Laura placing the bags we filled with soil to get ready for planting seedlings of the native tree Aliso!

 
I love working in the community and feel that there is so much potential here. Next to where we are constructing the vivero is land which they call a finca integral or integral farm. It was a project that was started by a group of volunteers many years ago, however, when the volunteers left the project fell apart. Now, this is not unusual in third world countries in all parts of the world. I have learned that when forget to involve the community, and you forget to include them and ask them what their needs and wants are the project most likely will never be sustainable. Now, for me, sustainability is my goal. I want to work and help in areas that the community wants, needs, and has enthusiasm for. Without enthusiasm a project will never go anywhere. So at the moment I struggle with what more I can do for this community, what else is it that they want to improve and grow in? Luckily, a part of my Peace Corps work includes doing Community Assessment Tools, which are interviews that are to be give to a community in order to find out the trends, needs, wants, strengths, weaknesses, etc. of the community. I have not started these but hope to do so soon. However, I do have some ideas already to present. One is to get this finca integral up and running again. There is so much potential in this project alone. For example, organic agriculture practices, compost, vermiculture, bees, bioel, companion planting, and so much more. There is also a per-school near this area and it would be so wonderful to get them involved. There is definitely malnutrition among the children and teaching them how yummy things in the garden are could be a first step. There is also potential for community and Eco-tourism in Morochos that is somewhat established but could use some work. How wonderful for tourists to come to this area, visit Cotacachi, Otavalo, and Cuicocha, but instead of leaving staying in a community like Morochos. What a wonderful experience to learn first hand how the indigenous people cook, what they eat, and what they do on a daily basis! There is so much potential, and I don't where to begin.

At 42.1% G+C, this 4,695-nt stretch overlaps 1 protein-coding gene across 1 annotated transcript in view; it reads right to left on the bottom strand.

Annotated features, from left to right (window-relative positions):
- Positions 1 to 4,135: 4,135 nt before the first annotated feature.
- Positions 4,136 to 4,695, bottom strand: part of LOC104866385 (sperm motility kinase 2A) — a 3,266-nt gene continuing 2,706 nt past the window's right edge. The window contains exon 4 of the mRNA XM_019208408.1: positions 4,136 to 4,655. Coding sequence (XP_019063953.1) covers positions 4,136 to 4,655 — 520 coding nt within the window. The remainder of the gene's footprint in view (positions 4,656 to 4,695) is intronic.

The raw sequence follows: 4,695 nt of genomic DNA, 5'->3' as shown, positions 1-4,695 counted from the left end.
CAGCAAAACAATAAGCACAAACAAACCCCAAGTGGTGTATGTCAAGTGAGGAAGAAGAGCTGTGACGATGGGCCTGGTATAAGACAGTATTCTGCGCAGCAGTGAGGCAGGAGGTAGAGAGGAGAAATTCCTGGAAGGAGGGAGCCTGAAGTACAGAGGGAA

The Reinas of the community that I judged.